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City of God  [US Import] [Blu-ray] [Region A]
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Follows three boys from one of the most brutal, violent, and corrupt slums in Rio de Janeiro from the 1970s to the 1990s, a period when the only spark of hope comes from the story of a boy who wants to be a photographer.
Like cinematic dynamite, City of God lights a fuse under its squalid Brazilian ghetto, and we're a captive audience to its violent explosion. The titular favela is home to a seething army of impoverished children who grow, over the film's ambitious 20-year time frame, into cut-throat killers, drug lords and feral survivors. In the vortex of this maelstrom is L'il Z (Leandro Firmino da Hora--like most of the cast, a non-professional actor), self-appointed king of the dealers, determined to eliminate all competition at the expense of his corrupted soul. With enough visual vitality and provocative substance to spark heated debate (and box-office gold) in Brazil, codirectors Fernando Meirelles and Kátia Lund tackle their subject head on, creating a portrait of youthful anarchy so appalling--and so authentically immediate--that City of God prompted reforms in socioeconomic policy. It's a bracing feat of stylistic audacity, borrowing from a dozen other films to form its own unique identity. You'll flinch, but you can't look away. --Jeff Shannon --This text refers to an alternate Blu-ray edition.
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When Slumdog Millionaire was released a few years ago it was critically praised for its sharp depiction of the African slums and the difficulty of Dev Patel's character's life and encoding that with a popular TV programme and heart warming love story, and so if you were a fan, prepare to have your mind warped by one of the darkest and violent slum films arguably ever created.
Released 8 years ago now the story plays a reflection on Paulo Lins' novel which is based on a true story of the real gangs in Brazil during the 1960's and 70's. Which I hadn't realised till afterwards which honestly, makes the entirety of this production seems unbelievable. As much as Danny Boyle demonstrated a wisdom in India, Fernando Meirelles has shaken up something gob smacking original and authentic that will entertain, shock, make you laugh and cry and to tell a story of such violence and drama, of such childhood troubles and such forces corruption, blows the mind.
The story opens in the present with a well executed quick cutting chicken chase that has the central character in the middle of the street and the Brazilian gang on one side and the police on the other, a cinematic piece of art that sets the tone for the style of the director and the execution for the start of a brutal yet enjoyable narrative.
The plot shifts back in time and walks us through the formation of the notorious gang leaders of the slums and how childhood ignorance and neglect can form one of the greatest criminals ever. The hotel violence sequence is an effective handheld camera montage of brutality and force that shakes up what should be a normal environment but works on so many levels of shock. From seeing teenagers with guns to the violent rampage of attacks this is a unthinkable collection of representations.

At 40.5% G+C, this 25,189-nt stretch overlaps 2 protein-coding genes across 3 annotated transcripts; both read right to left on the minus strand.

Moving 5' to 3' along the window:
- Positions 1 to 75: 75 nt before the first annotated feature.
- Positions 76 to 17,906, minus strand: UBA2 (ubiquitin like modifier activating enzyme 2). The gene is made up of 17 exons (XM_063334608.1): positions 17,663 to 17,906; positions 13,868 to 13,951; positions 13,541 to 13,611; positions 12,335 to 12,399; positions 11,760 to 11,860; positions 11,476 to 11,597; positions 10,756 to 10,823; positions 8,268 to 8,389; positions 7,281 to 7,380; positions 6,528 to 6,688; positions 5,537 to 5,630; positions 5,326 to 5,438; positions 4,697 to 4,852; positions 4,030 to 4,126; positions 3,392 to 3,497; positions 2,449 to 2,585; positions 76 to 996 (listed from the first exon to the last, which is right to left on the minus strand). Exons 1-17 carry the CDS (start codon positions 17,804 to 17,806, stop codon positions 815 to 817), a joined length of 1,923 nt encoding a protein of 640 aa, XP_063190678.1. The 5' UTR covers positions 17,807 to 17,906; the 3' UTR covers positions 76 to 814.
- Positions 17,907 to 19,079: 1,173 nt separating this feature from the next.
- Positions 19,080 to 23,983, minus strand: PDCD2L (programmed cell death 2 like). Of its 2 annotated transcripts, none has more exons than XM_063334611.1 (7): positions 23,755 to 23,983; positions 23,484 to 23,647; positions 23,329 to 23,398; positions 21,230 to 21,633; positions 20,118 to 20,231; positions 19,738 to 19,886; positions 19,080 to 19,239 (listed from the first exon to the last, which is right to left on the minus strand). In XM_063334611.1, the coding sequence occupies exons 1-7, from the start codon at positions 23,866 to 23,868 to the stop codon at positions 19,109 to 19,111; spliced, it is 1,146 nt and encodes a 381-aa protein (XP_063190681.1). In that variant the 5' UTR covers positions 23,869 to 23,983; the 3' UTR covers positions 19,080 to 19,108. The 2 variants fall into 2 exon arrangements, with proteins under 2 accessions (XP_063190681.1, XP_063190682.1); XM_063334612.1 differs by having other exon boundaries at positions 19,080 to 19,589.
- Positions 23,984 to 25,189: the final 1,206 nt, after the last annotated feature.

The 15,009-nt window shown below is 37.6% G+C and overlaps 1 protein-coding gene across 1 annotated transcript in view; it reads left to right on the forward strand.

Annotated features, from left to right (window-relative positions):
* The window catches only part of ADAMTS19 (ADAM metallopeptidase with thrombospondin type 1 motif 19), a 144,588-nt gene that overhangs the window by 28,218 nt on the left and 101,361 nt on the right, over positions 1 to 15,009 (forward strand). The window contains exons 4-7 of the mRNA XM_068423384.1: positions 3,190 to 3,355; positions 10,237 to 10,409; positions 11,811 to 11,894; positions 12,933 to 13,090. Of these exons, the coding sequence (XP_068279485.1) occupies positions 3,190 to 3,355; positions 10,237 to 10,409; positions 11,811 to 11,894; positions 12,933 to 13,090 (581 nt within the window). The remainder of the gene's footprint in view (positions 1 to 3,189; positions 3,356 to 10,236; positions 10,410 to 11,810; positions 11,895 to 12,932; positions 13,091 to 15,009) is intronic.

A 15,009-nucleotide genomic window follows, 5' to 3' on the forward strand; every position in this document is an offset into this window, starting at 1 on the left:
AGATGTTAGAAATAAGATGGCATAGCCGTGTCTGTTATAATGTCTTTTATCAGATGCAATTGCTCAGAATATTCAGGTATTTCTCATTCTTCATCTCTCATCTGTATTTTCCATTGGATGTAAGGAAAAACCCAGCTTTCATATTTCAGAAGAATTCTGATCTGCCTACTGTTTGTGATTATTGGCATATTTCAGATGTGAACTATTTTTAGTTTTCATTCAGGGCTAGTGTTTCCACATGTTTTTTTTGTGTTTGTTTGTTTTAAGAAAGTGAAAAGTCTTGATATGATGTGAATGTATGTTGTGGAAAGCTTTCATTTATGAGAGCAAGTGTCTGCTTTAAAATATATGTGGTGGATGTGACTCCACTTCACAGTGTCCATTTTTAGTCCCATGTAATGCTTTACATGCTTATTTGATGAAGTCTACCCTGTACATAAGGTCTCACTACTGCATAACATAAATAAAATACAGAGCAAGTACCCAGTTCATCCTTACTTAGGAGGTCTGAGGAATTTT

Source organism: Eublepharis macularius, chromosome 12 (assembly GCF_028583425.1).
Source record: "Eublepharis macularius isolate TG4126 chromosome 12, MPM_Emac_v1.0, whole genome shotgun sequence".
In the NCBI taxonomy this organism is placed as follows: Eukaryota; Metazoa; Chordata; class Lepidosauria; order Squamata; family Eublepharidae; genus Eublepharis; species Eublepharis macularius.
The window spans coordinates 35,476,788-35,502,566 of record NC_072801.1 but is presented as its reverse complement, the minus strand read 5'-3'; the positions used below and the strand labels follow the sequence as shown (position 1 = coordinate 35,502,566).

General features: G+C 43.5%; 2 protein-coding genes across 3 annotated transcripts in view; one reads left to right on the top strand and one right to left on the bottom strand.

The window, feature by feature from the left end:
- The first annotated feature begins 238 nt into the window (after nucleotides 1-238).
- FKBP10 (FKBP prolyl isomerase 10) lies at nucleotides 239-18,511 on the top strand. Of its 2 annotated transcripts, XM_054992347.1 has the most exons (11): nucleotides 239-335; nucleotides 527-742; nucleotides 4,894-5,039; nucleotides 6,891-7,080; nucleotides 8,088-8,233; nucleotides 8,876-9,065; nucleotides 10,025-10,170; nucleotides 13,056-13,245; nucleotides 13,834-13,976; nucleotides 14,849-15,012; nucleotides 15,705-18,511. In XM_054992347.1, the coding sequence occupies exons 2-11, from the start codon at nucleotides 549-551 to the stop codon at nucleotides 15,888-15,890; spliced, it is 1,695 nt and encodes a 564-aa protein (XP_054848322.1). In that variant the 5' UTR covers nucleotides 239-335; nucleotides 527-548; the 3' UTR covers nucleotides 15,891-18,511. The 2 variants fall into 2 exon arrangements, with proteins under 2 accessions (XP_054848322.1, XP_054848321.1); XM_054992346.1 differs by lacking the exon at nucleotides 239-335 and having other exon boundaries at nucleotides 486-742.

There of course is unsettling teens all over the world, particularly aggressive in the UK and America thanks to media influence but within this setting of the Brazilian rural areas, shows us how peer pressure of a creative and influential power can ultimately upset a childhood's youthful ignorance and freedom.
As the film shifts through different character stories, the pace maintains its steady pace of drug and weapons dealings and the power of authority and how violence upsets the established order. The dialogue is assertive and precise from all characters and though the novel should not be touched in my opinion, you would like to think it is a great adaptation, gaining an Oscar nomination.
The cinematography is one of the big winners here with glorious lighting and hand shaking shots and using multiple twists in a story of childhood subjection to the surroundings is a winner and as before, like Slumdog? You will be aghast at this piece of perfection cinematic construction.
The storyline - a true story ... That makes it scary /upsetting /moving, it made me very emotional
The filming - excellent, im no photographer or anything but the location and scenes were truely breath taking
How did i feel at the end - quiet and thankful i live in france and thank ful for all i have around me
Summary - buy it for a life lesson, dont buy it for light entertainment
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I watched the main film first and I was entertained by the story and shocked by the gratuitous violence.
Then I watched the documentary and realised the film was a pretty close example of real life in this cities slums.
All in all a movie to make sure I appreciate living in the UK.
Well worth a watch. Not sure you should wander too far afield if you are going to the 2016 Olympics.
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